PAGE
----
Sony Demands Twitter User Remove Posts Containing Images Of Leaked Documents
from the goddamn-nails-everywhere!-hand-me-my-hammer! dept
Sony's lawyer, David Boies, recently made an attempt to silence media outlets' coverage of leaked Sony documents. Without stating any legal basis for Sony's demands, Boies' letter ordered journalists to stop reporting on the leaked documents, destroy whatever they had in their possession (as if that effort would make any difference…) and sit on their hands until they received further instructions on what was/wasn't of "public interest" from the studio itself.
Needless to say, the only thing this cease-and-desist managed to do was increase the amount of criticism heaped on Sony's head. Boies presumably is still employed by Sony, as are whichever executives signed off on this suicidal move.
Sony's legal team is still hoping to shut people up, but it appears to be casting a far wider net. Jason Koebler at Vice reports that a musician who has performed his own digging into the leaked Sony docs and posted the interesting bits to his Twitter account has received legal threats from the studio.
Val Broeksmit, a California-based musician, has been combing through gigabytes worth of documents and has been tweeting out screenshots of leaked emails that he finds newsworthy for a couple weeks now. Amongst those are emails that talk about green lighting upcoming films, paying actors to tweet about films, emails sent to Sony by the purported hackers of the company (the “Guardians of Peace”), and internal bickering.This polite person-to-person request from Ingram was ignored by Broeksmit, despite the fact that it (politely) bandied about a number of legal terms for scariness' sake, like "trade secrets," "copyright" and "privacy laws." Broeksmit says he ignored it because it "didn't come from a Sony Pictures email account."
Last week, Elliott Ingram, a copyright specialist who works with Sony in the United Kingdom, reached out to warn him that if he did not delete the posts, the company would have to ask Twitter to do it for them.
Because Broeksmit failed to cave, the threats have escalated. Gone is the cheery and accommodating British politeness. In its place is a rehash of the threatening letter sent to journalists last week, full of demands and excess capital letters ("Stolen Information," etc.)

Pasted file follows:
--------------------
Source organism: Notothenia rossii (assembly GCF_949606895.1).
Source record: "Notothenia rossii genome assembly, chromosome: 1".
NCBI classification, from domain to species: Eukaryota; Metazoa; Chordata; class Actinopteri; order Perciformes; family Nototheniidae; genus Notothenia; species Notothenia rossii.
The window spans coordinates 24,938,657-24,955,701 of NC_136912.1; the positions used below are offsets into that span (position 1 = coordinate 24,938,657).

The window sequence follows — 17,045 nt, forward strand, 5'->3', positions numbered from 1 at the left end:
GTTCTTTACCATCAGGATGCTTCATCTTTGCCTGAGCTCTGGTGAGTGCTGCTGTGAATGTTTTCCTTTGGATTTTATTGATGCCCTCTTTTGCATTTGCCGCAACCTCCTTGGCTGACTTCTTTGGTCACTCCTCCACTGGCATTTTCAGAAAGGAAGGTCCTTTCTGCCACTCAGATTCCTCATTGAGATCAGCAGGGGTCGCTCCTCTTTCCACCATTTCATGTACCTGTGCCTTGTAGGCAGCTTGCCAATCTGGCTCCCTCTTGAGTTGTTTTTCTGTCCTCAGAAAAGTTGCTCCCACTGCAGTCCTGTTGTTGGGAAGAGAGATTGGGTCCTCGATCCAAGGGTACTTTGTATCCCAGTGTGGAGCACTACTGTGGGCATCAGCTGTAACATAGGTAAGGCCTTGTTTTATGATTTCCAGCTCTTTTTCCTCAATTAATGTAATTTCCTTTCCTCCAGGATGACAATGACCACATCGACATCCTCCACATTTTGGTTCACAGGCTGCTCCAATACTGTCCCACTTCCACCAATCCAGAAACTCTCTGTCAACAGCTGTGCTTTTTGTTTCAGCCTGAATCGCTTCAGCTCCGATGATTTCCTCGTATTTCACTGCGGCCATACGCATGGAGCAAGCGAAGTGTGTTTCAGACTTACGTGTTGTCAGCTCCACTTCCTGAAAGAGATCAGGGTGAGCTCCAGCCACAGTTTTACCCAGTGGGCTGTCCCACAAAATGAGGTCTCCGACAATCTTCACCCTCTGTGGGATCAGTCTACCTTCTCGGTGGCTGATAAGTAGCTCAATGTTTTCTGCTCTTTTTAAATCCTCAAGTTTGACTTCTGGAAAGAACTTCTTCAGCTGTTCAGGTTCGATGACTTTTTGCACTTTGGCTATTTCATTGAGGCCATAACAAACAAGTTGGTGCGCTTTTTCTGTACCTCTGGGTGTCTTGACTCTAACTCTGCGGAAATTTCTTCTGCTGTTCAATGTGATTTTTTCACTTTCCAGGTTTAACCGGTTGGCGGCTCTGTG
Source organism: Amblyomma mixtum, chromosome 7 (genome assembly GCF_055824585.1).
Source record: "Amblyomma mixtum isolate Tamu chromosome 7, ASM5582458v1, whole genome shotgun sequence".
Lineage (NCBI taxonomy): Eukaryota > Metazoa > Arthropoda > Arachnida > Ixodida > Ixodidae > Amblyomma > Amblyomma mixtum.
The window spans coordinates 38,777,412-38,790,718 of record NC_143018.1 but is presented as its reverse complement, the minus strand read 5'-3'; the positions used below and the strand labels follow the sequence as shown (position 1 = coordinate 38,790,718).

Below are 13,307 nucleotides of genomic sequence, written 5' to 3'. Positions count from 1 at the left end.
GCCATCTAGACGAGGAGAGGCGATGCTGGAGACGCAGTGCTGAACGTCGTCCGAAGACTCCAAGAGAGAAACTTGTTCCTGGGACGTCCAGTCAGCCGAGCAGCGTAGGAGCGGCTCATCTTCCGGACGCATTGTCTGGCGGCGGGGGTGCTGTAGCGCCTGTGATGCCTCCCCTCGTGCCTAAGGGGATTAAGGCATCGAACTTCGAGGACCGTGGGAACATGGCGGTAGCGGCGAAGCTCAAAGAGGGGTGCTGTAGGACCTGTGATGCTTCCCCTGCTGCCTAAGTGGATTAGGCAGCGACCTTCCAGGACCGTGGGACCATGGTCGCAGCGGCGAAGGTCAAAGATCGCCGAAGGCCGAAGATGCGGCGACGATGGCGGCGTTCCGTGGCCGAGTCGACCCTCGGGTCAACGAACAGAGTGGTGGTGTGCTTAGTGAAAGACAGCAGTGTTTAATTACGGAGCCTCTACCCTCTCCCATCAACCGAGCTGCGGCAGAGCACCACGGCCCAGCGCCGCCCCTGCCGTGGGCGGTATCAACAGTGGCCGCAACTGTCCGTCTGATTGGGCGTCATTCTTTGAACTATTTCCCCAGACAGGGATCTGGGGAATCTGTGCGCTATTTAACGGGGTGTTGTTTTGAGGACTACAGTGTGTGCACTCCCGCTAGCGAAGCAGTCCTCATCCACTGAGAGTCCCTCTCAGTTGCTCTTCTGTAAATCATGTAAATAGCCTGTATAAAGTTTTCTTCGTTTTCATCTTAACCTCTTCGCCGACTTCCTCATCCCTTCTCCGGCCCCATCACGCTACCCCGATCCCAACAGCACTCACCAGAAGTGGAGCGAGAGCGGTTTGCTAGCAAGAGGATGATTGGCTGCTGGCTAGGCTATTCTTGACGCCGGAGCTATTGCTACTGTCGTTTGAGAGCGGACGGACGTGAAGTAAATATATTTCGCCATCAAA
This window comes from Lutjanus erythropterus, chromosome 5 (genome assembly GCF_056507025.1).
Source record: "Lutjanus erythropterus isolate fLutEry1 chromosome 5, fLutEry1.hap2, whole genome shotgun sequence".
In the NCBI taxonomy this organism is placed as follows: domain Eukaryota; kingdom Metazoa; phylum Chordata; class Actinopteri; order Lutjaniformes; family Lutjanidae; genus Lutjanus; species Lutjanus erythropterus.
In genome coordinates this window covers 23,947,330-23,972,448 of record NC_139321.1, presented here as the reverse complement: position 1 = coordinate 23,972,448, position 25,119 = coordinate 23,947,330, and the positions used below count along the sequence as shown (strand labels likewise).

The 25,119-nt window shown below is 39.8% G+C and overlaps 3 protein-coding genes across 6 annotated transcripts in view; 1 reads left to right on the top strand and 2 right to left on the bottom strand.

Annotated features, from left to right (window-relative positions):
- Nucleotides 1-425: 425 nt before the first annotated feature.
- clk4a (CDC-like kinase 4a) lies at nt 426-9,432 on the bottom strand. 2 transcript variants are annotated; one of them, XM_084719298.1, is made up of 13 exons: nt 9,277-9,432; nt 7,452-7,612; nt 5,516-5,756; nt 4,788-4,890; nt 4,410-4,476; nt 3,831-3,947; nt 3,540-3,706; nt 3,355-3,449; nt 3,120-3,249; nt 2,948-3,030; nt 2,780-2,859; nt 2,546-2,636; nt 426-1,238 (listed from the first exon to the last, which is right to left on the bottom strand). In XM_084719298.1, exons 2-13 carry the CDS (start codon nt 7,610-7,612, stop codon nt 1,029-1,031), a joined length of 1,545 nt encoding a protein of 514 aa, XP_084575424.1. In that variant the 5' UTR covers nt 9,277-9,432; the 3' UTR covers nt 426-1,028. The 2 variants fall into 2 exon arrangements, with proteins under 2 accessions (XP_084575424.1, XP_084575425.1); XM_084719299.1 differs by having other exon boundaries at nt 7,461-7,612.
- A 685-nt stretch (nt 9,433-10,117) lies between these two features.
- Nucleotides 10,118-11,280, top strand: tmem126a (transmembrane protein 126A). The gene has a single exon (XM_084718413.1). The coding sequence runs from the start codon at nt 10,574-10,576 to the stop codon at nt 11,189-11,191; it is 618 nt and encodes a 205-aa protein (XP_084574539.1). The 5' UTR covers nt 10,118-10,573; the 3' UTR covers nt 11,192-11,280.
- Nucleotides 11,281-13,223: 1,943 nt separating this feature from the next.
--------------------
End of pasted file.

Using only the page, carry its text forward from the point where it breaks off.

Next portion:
And once again, one of the studio's lawyers (Sean Jaquez) asks for an ultimately meaningless gesture as a sign of compliance/good faith.
The email asks Broeksmit to delete his tweets and to “arrange for and supervise the destruction of all copies of the Stolen Information in your possession [and to] confirm that such restriction has been completed.”Sure, Sony doesn't actually care if any deletion actually occurs. (Well, it cares a little.) What it wants is a leak-free future. But Broeksmit isn't caving, even if his grasp on the legality of his sharing might be a bit shaky.
“I’m not with a newspaper and I think I can get away with it,” he said. “It’s important—the reason is it’s so new and different from anything we’ve seen before. This is a billion dollar company being made bare to the public. It’s crazy I have these emails, and it’s fascinating to learn how these companies work.”Confidence is a great thing, but a private citizen generally finds his/her rights to be a bit diminished as compared to the press, rather than vice versa.
Ultimately, it appears Sony will have to talk Twitter into removal of these tweets rather than going straight to the source. It made two pitches and missed with both. Now, it remains to be seen whether Twitter will view Broeksmit's document screenshots are actually infringing on Sony's copyrighted material. As of now, the disputed tweets are still up… and Sony's reputation is still sliding in a downward direction.